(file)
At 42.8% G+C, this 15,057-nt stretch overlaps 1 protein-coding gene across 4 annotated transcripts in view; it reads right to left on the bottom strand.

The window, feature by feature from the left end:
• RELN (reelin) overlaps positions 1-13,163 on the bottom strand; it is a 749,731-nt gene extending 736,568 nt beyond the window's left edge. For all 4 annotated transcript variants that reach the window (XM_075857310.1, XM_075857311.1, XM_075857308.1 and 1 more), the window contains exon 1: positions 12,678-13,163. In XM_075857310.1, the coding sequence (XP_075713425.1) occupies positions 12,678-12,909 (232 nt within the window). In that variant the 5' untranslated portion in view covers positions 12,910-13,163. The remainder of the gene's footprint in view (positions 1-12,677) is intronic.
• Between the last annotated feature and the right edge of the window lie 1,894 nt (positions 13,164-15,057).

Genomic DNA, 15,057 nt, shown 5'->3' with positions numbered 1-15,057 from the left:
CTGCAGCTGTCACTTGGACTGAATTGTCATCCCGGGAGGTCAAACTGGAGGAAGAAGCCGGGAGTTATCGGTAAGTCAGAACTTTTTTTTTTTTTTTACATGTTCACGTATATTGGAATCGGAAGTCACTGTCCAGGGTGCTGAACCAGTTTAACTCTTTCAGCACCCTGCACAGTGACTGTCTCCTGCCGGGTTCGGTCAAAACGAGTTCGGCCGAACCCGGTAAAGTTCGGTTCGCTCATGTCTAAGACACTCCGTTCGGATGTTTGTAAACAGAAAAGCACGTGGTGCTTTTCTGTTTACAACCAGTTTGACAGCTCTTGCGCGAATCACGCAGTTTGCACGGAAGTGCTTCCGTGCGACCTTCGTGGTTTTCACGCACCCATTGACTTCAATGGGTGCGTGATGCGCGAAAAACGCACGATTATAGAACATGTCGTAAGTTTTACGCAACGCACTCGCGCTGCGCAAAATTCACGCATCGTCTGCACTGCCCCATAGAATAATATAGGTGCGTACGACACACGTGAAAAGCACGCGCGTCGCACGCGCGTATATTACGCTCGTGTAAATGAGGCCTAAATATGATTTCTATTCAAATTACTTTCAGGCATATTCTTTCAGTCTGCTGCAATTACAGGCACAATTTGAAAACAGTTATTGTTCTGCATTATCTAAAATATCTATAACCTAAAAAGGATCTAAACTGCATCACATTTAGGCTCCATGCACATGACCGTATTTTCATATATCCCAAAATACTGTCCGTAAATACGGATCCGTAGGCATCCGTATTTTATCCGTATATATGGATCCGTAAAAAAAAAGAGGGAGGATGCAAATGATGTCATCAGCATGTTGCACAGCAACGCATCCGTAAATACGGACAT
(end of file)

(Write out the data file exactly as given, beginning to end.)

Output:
At 42.8% G+C, this 15,057-nt stretch overlaps 1 protein-coding gene across 4 annotated transcripts in view; it reads right to left on the bottom strand.

The window, feature by feature from the left end:
• RELN (reelin) overlaps positions 1-13,163 on the bottom strand; it is a 749,731-nt gene extending 736,568 nt beyond the window's left edge. For all 4 annotated transcript variants that reach the window (XM_075857310.1, XM_075857311.1, XM_075857308.1 and 1 more), the window contains exon 1: positions 12,678-13,163. In XM_075857310.1, the coding sequence (XP_075713425.1) occupies positions 12,678-12,909 (232 nt within the window). In that variant the 5' untranslated portion in view covers positions 12,910-13,163. The remainder of the gene's footprint in view (positions 1-12,677) is intronic.
• Between the last annotated feature and the right edge of the window lie 1,894 nt (positions 13,164-15,057).

Genomic DNA, 15,057 nt, shown 5'->3' with positions numbered 1-15,057 from the left:
CTGCAGCTGTCACTTGGACTGAATTGTCATCCCGGGAGGTCAAACTGGAGGAAGAAGCCGGGAGTTATCGGTAAGTCAGAACTTTTTTTTTTTTTTTACATGTTCACGTATATTGGAATCGGAAGTCACTGTCCAGGGTGCTGAACCAGTTTAACTCTTTCAGCACCCTGCACAGTGACTGTCTCCTGCCGGGTTCGGTCAAAACGAGTTCGGCCGAACCCGGTAAAGTTCGGTTCGCTCATGTCTAAGACACTCCGTTCGGATGTTTGTAAACAGAAAAGCACGTGGTGCTTTTCTGTTTACAACCAGTTTGACAGCTCTTGCGCGAATCACGCAGTTTGCACGGAAGTGCTTCCGTGCGACCTTCGTGGTTTTCACGCACCCATTGACTTCAATGGGTGCGTGATGCGCGAAAAACGCACGATTATAGAACATGTCGTAAGTTTTACGCAACGCACTCGCGCTGCGCAAAATTCACGCATCGTCTGCACTGCCCCATAGAATAATATAGGTGCGTACGACACACGTGAAAAGCACGCGCGTCGCACGCGCGTATATTACGCTCGTGTAAATGAGGCCTAAATATGATTTCTATTCAAATTACTTTCAGGCATATTCTTTCAGTCTGCTGCAATTACAGGCACAATTTGAAAACAGTTATTGTTCTGCATTATCTAAAATATCTATAACCTAAAAAGGATCTAAACTGCATCACATTTAGGCTCCATGCACATGACCGTATTTTCATATATCCCAAAATACTGTCCGTAAATACGGATCCGTAGGCATCCGTATTTTATCCGTATATATGGATCCGTAAAAAAAAAGAGGGAGGATGCAAATGATGTCATCAGCATGTTGCACAGCAACGCATCCGTAAATACGGACAT